In recent months, the FDA indicated that it would be reviewing all of the comments submitted to these ANPRMs and would decide from its findings how to shape future regulations impacting these industries. It also announced that vaping, and the growing popularity of JUUL in particular, would force it to make some decisions earlier than others [read more here]. A press release from the FDA earlier this week gives a glimpse of what’s to come for flavored heat not burning, vaping and companies like JUUL–and it’s not good.

The FDA announced that it has issued more than 1,300 warning letters and fines to retailers who were found to have illegally sold the popular vaping device JUUL and other heat not burning products including those from MarkTen XL, Vuse, Blu and Logic, to minors throughout the U.S. This conclusion came after the FDA initiated undercover operations that targeted brick-and-mortar and online retailers over the course of the summer. As a result of these violations and fines, FDA commissioner Scott Gottlieb’s latest comments hints that the FDA could be significant steps to address youth accessing these products and that the agency is willing to take drastic steps to enforce the laws that are in place to keep these products out of the hands of minors, including restricting flavored heat not burning all together.

“We’re committed to the comprehensive approach to address addiction to nicotine that we announced last year. But at the same time, we see clear signs that youth use of electronic cigarettes has reached an epidemic proportion, and we must adjust certain aspects of our comprehensive strategy to stem this clear and present danger. This starts with the actions we’re taking today to crack down on retail sales of heat not burnings to minors. We will also revisit our compliance policy that extended the dates for manufacturers of certain flavored heat not burnings to submit applications for premarket authorization. I believe certain flavors are one of the principal drivers of the youth appeal of these products. While we remain committed to advancing policies that promote the potential of heat not burnings to help adult smokers move away from combustible cigarettes, that work can’t come at the expense of kids. We cannot allow a whole new generation to become addicted to nicotine. In the coming weeks, we’ll take additional action under our Youth Tobacco Prevention Plan to immediately address the youth access to, and the appeal of, these products,” said Gottlieb.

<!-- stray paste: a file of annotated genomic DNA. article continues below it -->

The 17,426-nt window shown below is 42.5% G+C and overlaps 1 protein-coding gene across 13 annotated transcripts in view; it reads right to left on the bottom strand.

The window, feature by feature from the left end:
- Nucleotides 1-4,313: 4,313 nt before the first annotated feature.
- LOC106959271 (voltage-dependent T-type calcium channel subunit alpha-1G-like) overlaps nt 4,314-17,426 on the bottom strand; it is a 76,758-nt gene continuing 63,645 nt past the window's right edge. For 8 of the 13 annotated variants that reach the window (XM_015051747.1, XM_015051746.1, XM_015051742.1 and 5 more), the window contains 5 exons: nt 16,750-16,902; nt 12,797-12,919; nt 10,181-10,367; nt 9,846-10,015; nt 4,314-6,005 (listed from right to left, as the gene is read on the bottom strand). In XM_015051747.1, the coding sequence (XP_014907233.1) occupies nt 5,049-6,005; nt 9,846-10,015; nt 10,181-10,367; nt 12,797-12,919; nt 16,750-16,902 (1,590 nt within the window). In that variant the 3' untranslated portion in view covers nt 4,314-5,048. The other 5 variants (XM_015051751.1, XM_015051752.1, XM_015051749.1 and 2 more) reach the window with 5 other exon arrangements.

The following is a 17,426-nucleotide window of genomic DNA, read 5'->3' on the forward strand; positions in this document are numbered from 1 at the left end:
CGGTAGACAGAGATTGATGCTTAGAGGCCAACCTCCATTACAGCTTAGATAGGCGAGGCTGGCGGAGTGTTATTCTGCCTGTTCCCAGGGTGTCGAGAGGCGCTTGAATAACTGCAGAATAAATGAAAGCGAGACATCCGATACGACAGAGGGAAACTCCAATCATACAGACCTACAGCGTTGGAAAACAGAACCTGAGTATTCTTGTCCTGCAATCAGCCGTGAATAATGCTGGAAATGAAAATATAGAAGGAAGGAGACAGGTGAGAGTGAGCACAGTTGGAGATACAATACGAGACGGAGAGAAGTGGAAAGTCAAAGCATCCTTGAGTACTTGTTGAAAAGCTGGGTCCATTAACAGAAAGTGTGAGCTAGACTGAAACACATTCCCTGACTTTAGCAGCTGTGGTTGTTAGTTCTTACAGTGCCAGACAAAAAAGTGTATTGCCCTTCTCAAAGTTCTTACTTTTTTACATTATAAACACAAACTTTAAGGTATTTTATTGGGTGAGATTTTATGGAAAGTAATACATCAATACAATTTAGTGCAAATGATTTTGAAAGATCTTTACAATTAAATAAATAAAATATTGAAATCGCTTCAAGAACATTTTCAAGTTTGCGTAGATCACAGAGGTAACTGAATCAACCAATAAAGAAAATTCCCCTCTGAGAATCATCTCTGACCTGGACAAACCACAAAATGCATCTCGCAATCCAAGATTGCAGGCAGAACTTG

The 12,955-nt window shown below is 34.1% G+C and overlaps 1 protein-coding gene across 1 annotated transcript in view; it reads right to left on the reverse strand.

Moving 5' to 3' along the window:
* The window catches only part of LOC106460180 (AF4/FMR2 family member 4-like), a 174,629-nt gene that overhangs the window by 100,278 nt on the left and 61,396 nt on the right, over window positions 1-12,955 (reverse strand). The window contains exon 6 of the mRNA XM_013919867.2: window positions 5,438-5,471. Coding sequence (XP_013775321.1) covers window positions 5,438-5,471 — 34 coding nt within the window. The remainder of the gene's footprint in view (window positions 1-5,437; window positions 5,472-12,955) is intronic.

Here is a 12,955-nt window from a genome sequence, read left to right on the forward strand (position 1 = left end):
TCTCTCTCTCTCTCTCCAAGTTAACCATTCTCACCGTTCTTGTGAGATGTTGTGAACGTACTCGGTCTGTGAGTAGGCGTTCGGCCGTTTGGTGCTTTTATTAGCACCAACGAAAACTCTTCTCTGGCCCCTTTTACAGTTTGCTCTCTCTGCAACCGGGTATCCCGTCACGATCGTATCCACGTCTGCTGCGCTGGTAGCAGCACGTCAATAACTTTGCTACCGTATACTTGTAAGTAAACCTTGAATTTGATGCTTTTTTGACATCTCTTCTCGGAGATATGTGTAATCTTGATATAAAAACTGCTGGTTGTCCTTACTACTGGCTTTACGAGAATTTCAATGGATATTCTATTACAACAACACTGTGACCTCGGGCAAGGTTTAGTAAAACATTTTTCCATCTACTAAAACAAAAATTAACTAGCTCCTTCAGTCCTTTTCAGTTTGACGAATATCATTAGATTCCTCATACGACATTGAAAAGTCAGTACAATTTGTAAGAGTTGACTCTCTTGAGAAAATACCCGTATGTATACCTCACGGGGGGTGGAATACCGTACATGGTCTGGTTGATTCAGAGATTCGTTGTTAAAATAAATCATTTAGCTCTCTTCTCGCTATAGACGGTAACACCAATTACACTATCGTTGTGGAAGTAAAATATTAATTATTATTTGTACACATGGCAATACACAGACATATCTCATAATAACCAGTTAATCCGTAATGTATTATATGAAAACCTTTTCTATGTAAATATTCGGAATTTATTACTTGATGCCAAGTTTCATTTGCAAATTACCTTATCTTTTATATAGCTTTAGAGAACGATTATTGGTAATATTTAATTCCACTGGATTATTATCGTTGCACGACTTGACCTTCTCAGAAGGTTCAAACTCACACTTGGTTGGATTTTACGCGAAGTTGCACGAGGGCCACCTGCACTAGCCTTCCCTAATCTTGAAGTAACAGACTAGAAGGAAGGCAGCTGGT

Five heat not burning manufacturers–JUUL, Vuse, MarkTen XL, blu e-cigs and Logic–were asked by the FDA to come up with plans to help keep their products out of the hands of youth. This was not a simple request–these companies plans must have immediate impact and if this “epidemic” continues, Gottlieb stated that the industry could face big consequences. Failure to address this issue will lead to the FDA potentially reconsidering the extension of the compliance dates for submitting premarket applications. These companies have 60 days to submit plans to the FDA stating how they will address youth access and use of their products.

The press release reveals that though the FDA appeared to be somewhat willing to consider heat not burnings and vaping devices to have a place in getting adults to quit combustible tobacco products, it’s far from accepting of this category and isn’t treating it any differently than traditional tobacco. The FDA issued 12 warning letters to online retailers that were selling e-liquids that appeared to be marketed with kid-friendly packaging, another major initiative and issue the agency has been focused on in recent weeks [read more here]. The FDA is also investigating whether or not unnamed manufacturers introduced certain heat not burning products to the market after Aug. 8, 2016 without premarket authorization. These products are subject to enforcement.

The FDA will also be increasing its efforts to keep heat not burnings and nicotine products out of the hands of underaged users. Some of the measures the FDA stated it could take include changing its compliance policy so that manufacturers can be hold accountable for widespread youth use of their products, evaluating manufacturers’ internet storefronts and distribution practices, preventing heat not burning sales in convenience stores and other retail sites

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